This is all quite esoteric when we are in the midst of teaching and parenting our children. How does this apply? I see at least three applications for homeschoolers: 1) Create the context within which it makes sense to proclaim the gospel, 2) Pursue virtue, and 3) Build for God’s kingdom.

Creating a Context for the Gospel

The context(s) of our lives provide us with plausibility structures that undergird our beliefs. As educators we are responsible for intentionally creating hermeneutical contexts for what we want our students to know and believe. What and how we teach can provide a framework of thought and action within which the gospel makes sense. Our modern world and its public education systems not only deny the gospel, but also deny that we have souls. Consequently we live in a world that is intent on creating a hermeneutical context in which the gospel is the height of foolishness. But our children need to hear, know, and embrace the gospel. Remember, the gospel is not a “religious” message, but a wholly radical orientation to the world that forms our humanity. Foundational to that framework is one’s understanding of truth; which should include such basics as: truth exists, truth can be known, and truth can be communicated. It must also include beauty, justice, and love, as the conditions in which truth can be understood and embraced.

Pursuing Virtue

Classical educators like to talk of pursuing virtue, and for good reason. Virtue has at least two important features. One is moral; the virtues are all about one’s character, one’s relative “goodness.” The other is about one’s telos or end state. These two features go hand in hand. For any of us to become fully human we must be morally virtuous, and to be morally virtuous is to be fully human. In this sense to be fully human is to be the kind of creatures God intends us to be. Our example is Christ, who showed the way by His example. As yet, we are only shadows of our future selves. As imitators of Christ we become little, walking parts of God’s new creation. As woefully imperfect imitators we set our eyes on Christ and seek the virtue He embodies.

Building for the Kingdom

Christians are participants in God’s Kingdom. Though we wait for the fullness of that Kingdom to come, nonetheless we are living in the time of kingdom. Christ came proclaiming that the Kingdom was at hand and we, the Church in time, continue to proclaim: we proclaim the goodness of creation, the gifts God has freely given, and what is eternal. We build for the Kingdom. We may not know how what we do fits into God’s plans, but like laborers on the cathedrals of old, we each do our part, and someday we will step back and see how our humble contributions were part of the plan all along.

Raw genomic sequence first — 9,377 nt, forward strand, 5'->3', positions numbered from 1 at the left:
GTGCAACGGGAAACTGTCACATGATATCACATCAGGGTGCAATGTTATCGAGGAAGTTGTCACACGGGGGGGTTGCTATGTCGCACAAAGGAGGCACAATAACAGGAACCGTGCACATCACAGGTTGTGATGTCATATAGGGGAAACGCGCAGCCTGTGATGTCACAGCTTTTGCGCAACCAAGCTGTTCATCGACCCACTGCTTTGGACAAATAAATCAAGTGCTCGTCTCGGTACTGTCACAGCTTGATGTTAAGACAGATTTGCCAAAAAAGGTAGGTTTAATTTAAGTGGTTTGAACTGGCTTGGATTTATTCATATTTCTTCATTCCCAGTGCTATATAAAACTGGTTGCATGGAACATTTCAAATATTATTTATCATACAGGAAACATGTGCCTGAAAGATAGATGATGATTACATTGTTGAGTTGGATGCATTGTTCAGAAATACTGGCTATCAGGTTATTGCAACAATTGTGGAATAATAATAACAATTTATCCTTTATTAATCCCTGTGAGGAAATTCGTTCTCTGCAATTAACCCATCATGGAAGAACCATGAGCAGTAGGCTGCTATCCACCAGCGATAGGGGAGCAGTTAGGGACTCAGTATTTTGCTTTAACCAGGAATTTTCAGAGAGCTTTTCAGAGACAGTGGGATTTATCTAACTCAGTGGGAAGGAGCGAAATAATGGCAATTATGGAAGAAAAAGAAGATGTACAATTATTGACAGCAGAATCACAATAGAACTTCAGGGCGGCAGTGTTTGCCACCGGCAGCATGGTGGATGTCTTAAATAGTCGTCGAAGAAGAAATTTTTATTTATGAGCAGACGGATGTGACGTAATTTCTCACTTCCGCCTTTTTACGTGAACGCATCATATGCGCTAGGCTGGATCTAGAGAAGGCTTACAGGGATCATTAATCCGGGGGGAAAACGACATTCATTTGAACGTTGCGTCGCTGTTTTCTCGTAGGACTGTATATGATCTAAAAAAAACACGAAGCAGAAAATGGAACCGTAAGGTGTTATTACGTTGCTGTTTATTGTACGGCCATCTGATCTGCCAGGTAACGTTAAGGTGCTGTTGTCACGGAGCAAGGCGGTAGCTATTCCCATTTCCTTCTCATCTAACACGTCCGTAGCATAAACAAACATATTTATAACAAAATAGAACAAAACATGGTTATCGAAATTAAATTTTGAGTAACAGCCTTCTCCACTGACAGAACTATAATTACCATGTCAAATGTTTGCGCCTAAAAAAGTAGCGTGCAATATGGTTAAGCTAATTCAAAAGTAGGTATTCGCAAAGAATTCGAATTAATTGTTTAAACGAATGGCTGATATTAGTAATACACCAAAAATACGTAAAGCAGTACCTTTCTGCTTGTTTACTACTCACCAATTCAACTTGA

We are in the time of the Kingdom, yes, and also in the time of New Creation. Remember the wise old king who proclaimed there is nothing new under the sun? That was certainly true in the pre-resurrection world, but now consider this from the new King:

Then He who sat on the throne said, “Behold, I make all things new […] I am the Alpha and the Omega, the Beginning and the End.” (Revelation 21:5-6)

In Christ all things are made new, even time. Christ, our King, is both Beginning and End. In Him time itself gets its meaning. This life is not nothing, not vain. Time, that all pervading, fundamental reality of our lives has been redeemed. As children of God, as followers of Christ, we are given the privilege of participating in that redemption. Thus, while we struggle in the midst of our muddling through, we can also know and embrace the words of one who knew the true power of time’s redemption:

Therefore, my beloved brethren, be steadfast, immovable, always abounding in the work of the Lord, knowing that your labor is not in vain in the Lord. (1 Corinthian 15:58)

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And this is eternal life . . .

What is eternal life?

Jesus spoke these words, lifted up His eyes to heaven, and said: “Father, the hour has come. Glorify Your Son, that Your Son also may glorify You, as You have given Him authority over all flesh, that He should give eternal life to as many as You have given Him. And this is eternal life, that they may know You, the only true God, and Jesus Christ whom You have sent. I have glorified You on the earth. I have finished the work which You have given Me to do. And now, O Father, glorify Me together with Yourself, with the glory which I had with You before the world was.” (St. John’s Gospel 12:1-5, NKJV)

Eternal life, rather than being about escaping this world or living forever, is to know God and Jesus Christ. Therefore, eternal life can begin now. Know God. Know Jesus Christ. Begin now.

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“Incarnational” homeschooling

This post first appeared as a Classical Conversations Connected guest article.

How could men be reasonable beings if they had no knowledge of the Word and Reason of the Father, through Whom they had received their being? (St Athanasius)

The Mysterious Heart of Education